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SALT LAKE CITY — Friday marks the 231st anniversary of the end of the Revolutionary War, when British forces surrendered at the Battle of Yorktown in 1781. The fighting had been ongoing for five years, since a fateful day in 1775 when British troops engaged with colonial minutemen first at Lexington, and later Concord.
The July 2 vote by the Continental Congress to declare independence from Great Britain, and the subsequent adoption of the Declaration of Independence, captured the attention of colonists east of the Mississippi River.
A war would be fought, and a sovereign nation born, but there was a different kind of revolution happening far west of the Mississippi, in what would later become the state of Utah.
These revolutionaries were few, and their actions would not lead to the creation of a new country. Rather, they would lay the groundwork for future explorers of the West, including the Mormon pioneers.
Franciscan priests Francisco Atanasio Domínguez and Silvestre Vélez de Escalante, along with cartographer Don Bernardo Miera y Pacheco, left Santa Fe, New Mexico, July 29, 1776, in search of an overland route to Spanish missions in California.
Three Timpanog Utes — from a tribe that lived in present-day Utah Valley — led the three through northern Colorado and Utah.
The group entered Utah on Sept. 11, mapping out as they traveled what is now the Uintah National Forest. One of the Ute guides, called "Silvestre," noticed smoke signals made by members of his tribe, and pushed the group forward. Silvestre and his compatriot, Joaquin, adorned themselves with woolen cloth and red ribbon before entering their village near Utah Lake, which at that time was called Lake Timpanog.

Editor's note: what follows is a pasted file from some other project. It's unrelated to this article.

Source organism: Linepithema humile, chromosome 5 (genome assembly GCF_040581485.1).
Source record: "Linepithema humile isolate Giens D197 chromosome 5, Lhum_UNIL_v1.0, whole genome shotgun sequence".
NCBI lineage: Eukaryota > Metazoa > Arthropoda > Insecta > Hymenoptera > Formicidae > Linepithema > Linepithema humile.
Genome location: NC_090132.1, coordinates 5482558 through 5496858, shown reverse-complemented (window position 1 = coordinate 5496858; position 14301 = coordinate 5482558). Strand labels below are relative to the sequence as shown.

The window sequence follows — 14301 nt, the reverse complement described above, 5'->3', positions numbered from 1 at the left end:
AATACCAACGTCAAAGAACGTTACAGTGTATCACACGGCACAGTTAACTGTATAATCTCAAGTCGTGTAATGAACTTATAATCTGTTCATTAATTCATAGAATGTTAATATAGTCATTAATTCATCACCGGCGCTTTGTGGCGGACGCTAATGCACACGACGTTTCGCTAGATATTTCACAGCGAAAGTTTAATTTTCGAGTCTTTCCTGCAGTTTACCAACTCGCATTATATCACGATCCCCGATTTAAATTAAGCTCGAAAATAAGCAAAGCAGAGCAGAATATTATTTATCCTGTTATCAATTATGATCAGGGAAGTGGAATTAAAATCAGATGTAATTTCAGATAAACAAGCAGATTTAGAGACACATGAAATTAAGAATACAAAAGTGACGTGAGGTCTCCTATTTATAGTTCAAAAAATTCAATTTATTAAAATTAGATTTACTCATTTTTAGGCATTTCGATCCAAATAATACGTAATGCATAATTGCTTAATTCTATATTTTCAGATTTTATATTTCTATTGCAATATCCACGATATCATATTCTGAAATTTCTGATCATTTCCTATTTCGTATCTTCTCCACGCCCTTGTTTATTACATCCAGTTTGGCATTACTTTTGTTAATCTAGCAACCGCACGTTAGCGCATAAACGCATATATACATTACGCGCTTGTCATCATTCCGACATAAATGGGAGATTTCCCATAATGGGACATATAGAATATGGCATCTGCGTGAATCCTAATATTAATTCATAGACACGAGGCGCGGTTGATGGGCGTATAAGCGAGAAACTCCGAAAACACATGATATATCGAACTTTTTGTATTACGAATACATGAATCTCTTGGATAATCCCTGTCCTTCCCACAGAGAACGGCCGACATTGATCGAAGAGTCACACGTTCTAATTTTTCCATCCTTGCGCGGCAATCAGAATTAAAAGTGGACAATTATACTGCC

The group camped near present-day Spanish Fork and recorded that the area was conducive to settlement, with comfortable temperatures and plentiful food and land. They did not travel to the Salt Lake Valley, although they had heard of it.
The group entered Arizona on Oct. 16 and learned it would be nearly impossible to reach the Spanish missions, as their route was blocked by the Grand Canyon. Struck by illness and suffering from lack of water, the group made their way east across Arizona and back to Santa Fe.
Although the men wrote glowing descriptions of Utah Valley in their travel journals, Utah remained on the outer edges of Spanish and Mexican settlement. The trails they discovered, though, had a great impact on how Utah would come to be settled, as the trails they had mapped were used by traders throughout the area.
The Mormon pioneers would benefit as well from the maps. The expedition caught the attention of path marker John C. Fremont, whose 18431844 expedition led him to Utah. Fremont's reports on the future state led members of the fledgling Church of Jesus Christ of Latter-day Saints to consider the area for settlement.
Church President Brigham Young organized a company in April 1847 to follow a map based on Fremont's Utah report. The company was to break a trail west to the Rocky Mountains and choose a central gathering point in the Great Basin, which Fremont had previously explored and discovered it had no outlet to the sea or a river.
The first company arrived in July 1847 in the Salt Lake Valley, about which LDS church leader Orson Pratt later wrote, "we could not refrain from a shout of joy, which almost involuntarily escaped from our lips the moment this grand and lovely scenery was within our view."
It was a journey that would ultimately lead about 70,000 people to head across the country for the Salt Lake Valley, from which later settlements would branch. And it was made possible by two men whose discoveries, while accidental, opened up the land for future settlement.